The Reformation is of great significance in British and European history and is a topic that students will likely come across multiple times during their study of History. This year marks 500 years since the start of the Reformation with the publication of Martin Luther’s ‘95 Theses’ in 1517.
Martin Luther’s attack on the Church in Germany from 1517 gave rise to Protestantism, with followers rejecting papal authority and believing in faith alone. German Protestants came to London and eastern England in the 1520s, and a group based in Cambridge included Thomas Cranmer – the man who helped Henry VIII break with Rome to create an independent Church of England. However, although their ideas attracted some Christian humanists, there was little committed attempt to spread Lutheran Protestantism before the ‘King’s Great Matter’ brought religious issues into the political discourse in England.
The religious upheaval of the 1530s had huge social consequences in England:
- In the short term, resentment at the dissolution of the monasteries and attacks on traditional Catholic practices was exacerbated by fears of an attack on parish churches. This led to a major rebellion, the Pilgrimage of Grace, in 1536.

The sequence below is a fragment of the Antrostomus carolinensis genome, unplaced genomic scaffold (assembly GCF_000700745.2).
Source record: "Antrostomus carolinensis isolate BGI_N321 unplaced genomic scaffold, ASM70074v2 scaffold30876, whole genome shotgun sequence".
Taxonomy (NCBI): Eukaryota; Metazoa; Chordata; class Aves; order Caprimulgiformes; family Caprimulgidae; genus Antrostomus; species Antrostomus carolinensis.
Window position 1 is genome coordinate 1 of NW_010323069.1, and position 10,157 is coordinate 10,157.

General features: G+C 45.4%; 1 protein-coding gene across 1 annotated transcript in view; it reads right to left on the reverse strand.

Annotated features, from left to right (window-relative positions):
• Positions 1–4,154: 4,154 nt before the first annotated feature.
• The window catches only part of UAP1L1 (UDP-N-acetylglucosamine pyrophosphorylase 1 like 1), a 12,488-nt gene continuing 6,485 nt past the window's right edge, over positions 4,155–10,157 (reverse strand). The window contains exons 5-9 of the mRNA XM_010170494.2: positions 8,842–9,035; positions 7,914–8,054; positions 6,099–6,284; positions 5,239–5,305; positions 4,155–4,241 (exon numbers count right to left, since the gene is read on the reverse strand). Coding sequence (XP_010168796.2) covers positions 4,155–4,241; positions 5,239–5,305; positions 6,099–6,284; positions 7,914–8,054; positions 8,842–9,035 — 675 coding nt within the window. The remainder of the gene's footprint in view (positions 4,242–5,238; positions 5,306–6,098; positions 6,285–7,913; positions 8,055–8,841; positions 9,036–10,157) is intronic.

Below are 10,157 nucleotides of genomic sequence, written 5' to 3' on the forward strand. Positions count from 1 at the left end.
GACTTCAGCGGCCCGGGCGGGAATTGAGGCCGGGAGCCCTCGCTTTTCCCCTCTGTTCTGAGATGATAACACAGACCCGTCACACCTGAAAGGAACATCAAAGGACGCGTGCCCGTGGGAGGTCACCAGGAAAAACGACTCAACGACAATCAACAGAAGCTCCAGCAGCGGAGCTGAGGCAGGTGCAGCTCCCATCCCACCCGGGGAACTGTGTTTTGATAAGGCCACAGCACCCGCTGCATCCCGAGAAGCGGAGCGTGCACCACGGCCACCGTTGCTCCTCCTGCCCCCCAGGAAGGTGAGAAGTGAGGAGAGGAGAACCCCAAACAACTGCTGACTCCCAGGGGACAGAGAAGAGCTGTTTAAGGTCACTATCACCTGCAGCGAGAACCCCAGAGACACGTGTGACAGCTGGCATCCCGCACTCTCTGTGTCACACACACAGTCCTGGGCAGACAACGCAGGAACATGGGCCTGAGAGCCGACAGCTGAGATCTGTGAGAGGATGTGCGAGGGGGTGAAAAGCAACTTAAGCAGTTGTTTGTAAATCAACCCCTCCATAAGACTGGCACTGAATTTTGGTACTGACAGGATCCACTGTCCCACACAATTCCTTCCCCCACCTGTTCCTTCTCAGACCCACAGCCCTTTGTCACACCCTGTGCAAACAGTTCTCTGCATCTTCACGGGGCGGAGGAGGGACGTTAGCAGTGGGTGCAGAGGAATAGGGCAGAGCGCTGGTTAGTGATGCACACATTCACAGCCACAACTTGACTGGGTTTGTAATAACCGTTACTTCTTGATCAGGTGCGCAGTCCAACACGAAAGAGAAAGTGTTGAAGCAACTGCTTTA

- A huge amount of land was transferred from the Church to the Crown. This temporarily increased the Crown’s wealth. However by 1547 nearly two thirds of the confiscated Church and monastic property had been sold off, often cheaply, to fund Henry VIII’s expensive foreign policy. This greatly increased both the size and the wealth of the landholding gentry.
- Education suffered, with the loss of monastery schools.
- Many monks and nuns became unemployed.
- Many monasteries had played a key role in their communities (e.g. offering jobs, welfare services, education and hospitals); this was all lost.
The split in the Church initiated by the Reformation caused huge tensions: subsequent monarchs embraced different religious views, but England’s Protestant identity was eventually secured via the Glorious Revolution of 1688. The significance of the Reformation can be felt to this day. The Pope and the Church had previously had almost absolute authority over all areas of life in England. The events of the Reformation marked a move away from this, and the advent of modern-day Church of England.
For more information, see Oxford AQA A Level History: The Tudors: England 1485-1603 Revision Guide and Oxford AQA GCSE History: British Depth Studies c1066–1685.
AQA: Elizabethan England c1568-1603
Britain: Power and the people: c1170 to the present day
OCR A: The English Reformation c.1520–c.1550
Edexcel: Henry VIII and his ministers, 1509–40
A Level links
AQA: The Tudors: England, 1485–1547
Religious conflict and the Church in England, c1529–c1570
OCR: The Catholic Reformation 1492–1610
Edexcel: Rebellion and disorder under the Tudors, 1485–1603